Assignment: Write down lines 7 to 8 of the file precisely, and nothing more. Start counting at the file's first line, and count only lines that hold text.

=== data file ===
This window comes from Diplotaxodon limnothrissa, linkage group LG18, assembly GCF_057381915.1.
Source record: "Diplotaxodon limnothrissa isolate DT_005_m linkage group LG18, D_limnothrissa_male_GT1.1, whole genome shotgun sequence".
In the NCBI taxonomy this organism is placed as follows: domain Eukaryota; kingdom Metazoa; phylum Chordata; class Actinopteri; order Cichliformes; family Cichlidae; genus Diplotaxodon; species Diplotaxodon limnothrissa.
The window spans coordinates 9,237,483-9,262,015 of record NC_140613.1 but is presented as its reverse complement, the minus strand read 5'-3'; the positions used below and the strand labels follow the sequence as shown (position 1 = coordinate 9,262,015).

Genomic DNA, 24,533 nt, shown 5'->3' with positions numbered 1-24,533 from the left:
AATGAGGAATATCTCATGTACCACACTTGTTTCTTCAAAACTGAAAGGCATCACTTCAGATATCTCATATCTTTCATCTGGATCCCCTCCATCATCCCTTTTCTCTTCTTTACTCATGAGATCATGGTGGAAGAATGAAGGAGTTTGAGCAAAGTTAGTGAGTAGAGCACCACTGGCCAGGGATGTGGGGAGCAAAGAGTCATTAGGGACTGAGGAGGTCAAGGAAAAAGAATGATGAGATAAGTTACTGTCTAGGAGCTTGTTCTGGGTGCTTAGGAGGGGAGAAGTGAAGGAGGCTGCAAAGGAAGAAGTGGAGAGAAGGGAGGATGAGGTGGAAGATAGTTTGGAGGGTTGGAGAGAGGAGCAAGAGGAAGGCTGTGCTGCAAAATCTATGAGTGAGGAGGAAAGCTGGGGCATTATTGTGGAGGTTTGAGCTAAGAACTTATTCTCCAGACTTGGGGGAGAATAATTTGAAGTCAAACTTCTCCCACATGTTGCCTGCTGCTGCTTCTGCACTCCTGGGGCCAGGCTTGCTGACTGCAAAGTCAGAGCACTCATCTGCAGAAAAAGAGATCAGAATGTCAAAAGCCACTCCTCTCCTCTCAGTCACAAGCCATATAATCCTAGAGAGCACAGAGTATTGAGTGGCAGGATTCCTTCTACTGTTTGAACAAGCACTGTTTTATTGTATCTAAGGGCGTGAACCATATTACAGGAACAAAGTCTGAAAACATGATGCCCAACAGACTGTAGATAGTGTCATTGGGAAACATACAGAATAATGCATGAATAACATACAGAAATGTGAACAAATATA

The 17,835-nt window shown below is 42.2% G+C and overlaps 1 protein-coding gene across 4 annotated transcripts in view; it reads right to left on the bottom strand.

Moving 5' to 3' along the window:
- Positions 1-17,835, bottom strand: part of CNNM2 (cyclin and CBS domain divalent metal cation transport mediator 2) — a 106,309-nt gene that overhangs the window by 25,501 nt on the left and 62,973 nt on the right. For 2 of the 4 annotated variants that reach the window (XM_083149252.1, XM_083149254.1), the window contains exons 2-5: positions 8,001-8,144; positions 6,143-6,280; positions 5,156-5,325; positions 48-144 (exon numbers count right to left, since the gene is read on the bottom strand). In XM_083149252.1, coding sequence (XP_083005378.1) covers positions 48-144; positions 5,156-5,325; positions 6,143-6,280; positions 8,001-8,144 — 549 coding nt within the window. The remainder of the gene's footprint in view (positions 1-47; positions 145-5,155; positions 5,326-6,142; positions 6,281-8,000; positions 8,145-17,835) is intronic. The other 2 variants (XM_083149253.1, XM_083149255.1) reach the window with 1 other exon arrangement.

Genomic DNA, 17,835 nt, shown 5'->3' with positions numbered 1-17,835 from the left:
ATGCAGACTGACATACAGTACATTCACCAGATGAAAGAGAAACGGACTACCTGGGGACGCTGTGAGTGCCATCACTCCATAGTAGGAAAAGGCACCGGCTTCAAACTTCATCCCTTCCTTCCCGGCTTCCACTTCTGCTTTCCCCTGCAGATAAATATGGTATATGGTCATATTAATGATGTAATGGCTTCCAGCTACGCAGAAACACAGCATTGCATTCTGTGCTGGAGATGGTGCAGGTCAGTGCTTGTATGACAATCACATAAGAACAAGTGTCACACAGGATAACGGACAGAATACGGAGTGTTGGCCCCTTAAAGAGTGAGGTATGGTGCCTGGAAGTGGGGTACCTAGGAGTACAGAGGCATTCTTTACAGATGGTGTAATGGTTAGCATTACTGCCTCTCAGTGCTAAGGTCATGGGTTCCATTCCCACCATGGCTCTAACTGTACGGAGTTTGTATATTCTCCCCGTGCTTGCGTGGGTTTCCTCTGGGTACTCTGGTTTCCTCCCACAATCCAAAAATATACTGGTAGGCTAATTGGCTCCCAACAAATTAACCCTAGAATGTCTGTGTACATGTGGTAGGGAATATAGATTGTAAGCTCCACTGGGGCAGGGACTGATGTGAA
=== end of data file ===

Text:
The 17,835-nt window shown below is 42.2% G+C and overlaps 1 protein-coding gene across 4 annotated transcripts in view; it reads right to left on the bottom strand.

Moving 5' to 3' along the window: